Understanding SculpSure for Nonsurgical Fat Reduction
What is SculpSure?
SculpSure is a laser-based, noninvasive treatment that’s used to target and reduce or eliminate fat. It works for both men and women and on a variety of body types. One procedure takes an average of 25 minutes and can target multiple areas at once.
Noninvasive, nonsurgical cosmetic body procedures are becoming increasingly popular, especially to help with fat reduction. Nonsurgical procedures require no incisions or anesthesia. This can mean there’s minimal discomfort, a quick procedure time, and little to no recovery time.
Keep reading to learn more about SculpSure.
What does SculpSure do?
SculpSure involves a hands-free heat laser belt that uses specific wavelengths and heat to eliminate fat cells. In 2015, the U.S. Food and Drug Administration (FDA)cleared SculpSure for its use in noninvasive lipolysis in the following areas:
- upper abdominal area
- lower abdominal area
People who are best suited for SculpSure have a body mass index of 30 or less. SculpSure is not intended as a weight loss option. SculpSure is usually not the best treatment option for people with obesity.
How much does SculpSure cost?
The cost of SculpSure varies based on the number of applicators used during treatment as well as where you live. Depending on the area you’re targeted on your body, you may need to use one to four applicators per procedure. According to the American Society for Aesthetic Plastic Surgery (ASAPS), the average cost of a nonsurgical fat reduction such as SculpSure was $1458 in 2016.
Some offices offer incentives and payment plans. SculpSure is a cosmetic procedure, so it’s usually not covered by insurance.
Preparing for SculpSure
When discussing the procedure with your licensed practitioner, you should communicate which areas of your body you’re interested in treating. The practitioner will tell you how many sessions you might need to reach your goals. Based on licensing rules in your state, the licensed practitioner may be a:
- physician’s assistant
- nurse practitioner
The first SculpSure consultation often takes place right before the treatment, but sometimes you will have to schedule a separate appointment.
Be prepared to discuss your medical history and what medications you’re currently on. To minimize the chance of bruising, you might be told to avoid blood thinners and painkillers such as Ibuprofen or aspirin a few days before you plan to have a SculpSure treatment done.
How does SculpSure work?
SculpSure is a type of lipolysis. Lipolysis is a fat-eliminating process. SculpSure uses laser technology to “melt” fat cells away.
At your appointment, you will be seated in a comfortable, reclined position. The licensed practitioner will mark the treatment areas on your body.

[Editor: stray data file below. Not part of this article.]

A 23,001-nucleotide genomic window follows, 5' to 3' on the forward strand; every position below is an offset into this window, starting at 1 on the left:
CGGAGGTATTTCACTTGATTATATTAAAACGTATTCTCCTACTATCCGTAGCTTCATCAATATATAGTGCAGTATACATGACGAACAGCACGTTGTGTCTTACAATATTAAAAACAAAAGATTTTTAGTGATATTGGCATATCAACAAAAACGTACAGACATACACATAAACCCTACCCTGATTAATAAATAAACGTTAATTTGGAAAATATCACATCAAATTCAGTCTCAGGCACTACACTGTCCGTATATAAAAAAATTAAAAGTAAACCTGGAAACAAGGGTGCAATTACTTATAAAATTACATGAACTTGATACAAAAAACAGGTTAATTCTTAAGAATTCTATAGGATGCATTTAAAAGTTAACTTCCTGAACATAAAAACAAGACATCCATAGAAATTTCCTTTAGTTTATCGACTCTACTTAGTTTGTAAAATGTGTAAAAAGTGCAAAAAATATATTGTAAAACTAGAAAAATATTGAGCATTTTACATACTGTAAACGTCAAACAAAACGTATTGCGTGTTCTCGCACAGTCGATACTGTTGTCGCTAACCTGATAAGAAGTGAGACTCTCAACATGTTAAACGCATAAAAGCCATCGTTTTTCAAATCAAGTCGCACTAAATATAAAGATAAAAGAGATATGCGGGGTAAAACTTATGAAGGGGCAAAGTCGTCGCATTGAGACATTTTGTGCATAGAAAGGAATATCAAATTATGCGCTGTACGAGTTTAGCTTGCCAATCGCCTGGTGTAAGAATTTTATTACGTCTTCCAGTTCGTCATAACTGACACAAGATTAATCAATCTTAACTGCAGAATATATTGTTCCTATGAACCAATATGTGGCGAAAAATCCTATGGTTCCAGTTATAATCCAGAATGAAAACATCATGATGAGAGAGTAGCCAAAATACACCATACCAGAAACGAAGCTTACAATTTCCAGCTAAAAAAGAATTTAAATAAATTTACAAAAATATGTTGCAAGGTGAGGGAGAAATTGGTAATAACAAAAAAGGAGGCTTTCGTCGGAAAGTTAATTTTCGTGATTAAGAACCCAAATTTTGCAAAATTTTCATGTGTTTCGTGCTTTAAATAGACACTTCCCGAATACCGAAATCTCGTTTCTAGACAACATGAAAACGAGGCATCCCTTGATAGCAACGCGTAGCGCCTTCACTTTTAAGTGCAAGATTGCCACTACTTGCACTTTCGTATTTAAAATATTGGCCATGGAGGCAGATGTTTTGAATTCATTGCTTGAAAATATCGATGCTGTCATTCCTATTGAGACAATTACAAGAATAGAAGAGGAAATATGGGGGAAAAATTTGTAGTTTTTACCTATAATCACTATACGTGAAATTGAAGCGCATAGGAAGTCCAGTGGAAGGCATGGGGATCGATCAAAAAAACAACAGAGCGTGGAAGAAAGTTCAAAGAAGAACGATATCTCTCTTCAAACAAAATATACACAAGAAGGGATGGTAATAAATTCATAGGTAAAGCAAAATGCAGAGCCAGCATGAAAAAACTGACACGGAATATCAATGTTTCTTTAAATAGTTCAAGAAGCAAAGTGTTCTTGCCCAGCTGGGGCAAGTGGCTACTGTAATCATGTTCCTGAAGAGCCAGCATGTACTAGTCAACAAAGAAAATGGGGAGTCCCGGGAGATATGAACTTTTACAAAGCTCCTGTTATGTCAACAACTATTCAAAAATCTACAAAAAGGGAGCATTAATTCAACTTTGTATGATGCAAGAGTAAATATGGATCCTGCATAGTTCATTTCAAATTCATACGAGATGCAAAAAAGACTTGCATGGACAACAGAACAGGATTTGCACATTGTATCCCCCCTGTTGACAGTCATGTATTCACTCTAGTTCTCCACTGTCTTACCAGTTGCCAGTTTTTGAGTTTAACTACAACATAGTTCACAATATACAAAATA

During treatment, the SculpSure device is wrapped around you like a belt. Its applicators deliver a 1060-nanometer diode laser that reaches a temperature of 107.6 and 116.6°F. This is hot enough to kill fat cells underneath the skin while leaving other tissues unharmed.
The SculpSure device alternates between delivering a cooling effect and the heat laser. Each treatment takes about 25 minutes. During the procedure, you can relax, read, or nap.
During the 12 weeks after the procedure, your body’s lymphatic system naturally flushes out the eliminated fat cells. If you need additional treatments to reach your desired results, they can be done 6-12 weeks or more after the first treatment.
SculpSure vs. CoolSculpting
SculpSure and CoolSculpting have a similar basic purpose: to target and injure fat cells so they eventually die and are disposed of through your body’s lymphatic system. The difference is that while SculpSure uses controlled heat to eliminate fat cells, CoolSculpting uses the process of controlled cooling, also known as cryolipolysis.
The potential risks and side effects, as well as the pain level and downtime, are similar for both procedures. As of 2016, the average cost of CoolSculpting ranged between $2000 and $4000, whereas SculpSure averaged between $1400 and $1500.
CoolSculpting was cleared by the FDA in 2012, while SculpSure received clearance in 2015. Because CoolSculpting has been around for a few more years, there’s more available information on it, including more formal studies and clinical trials.
SculpSure risks and side effects
The heating phases during treatment may cause some minor pinching or a tingling sensation, but no numbing agent or anesthesia is necessary.
Few serious side effects have been reported, but because SculpSure is a relatively new procedure, research is still ongoing regarding the effects on the body.
After treatment, you may experience some soreness and stiffness. You may also experience bruising in the treated areas. Your licensed practitioner may recommend that you massage the firm areas during the weeks after the procedure.
SculpSure results and recovery
SculpSure takes 25 minutes and is noninvasive with little to no recovery time. This means that you could feasibly have a treatment done on your lunch break and return to regular work immediately.
As your body metabolizes the eliminated fat cells, fat reduction may be noticeable in as few as six weeks after one treatment. Clinical data from Cynosure, the creator of SculpSure, shows that on average, one session results in a 24 percent reduction of fat in the treated area. Full results are normally seen 12 weeks after the initial treatment. Because the cells eliminated during the procedure are destroyed with the laser, these cells won’t regenerate. Desired fat reduction should be maintained through healthy diet and exercise.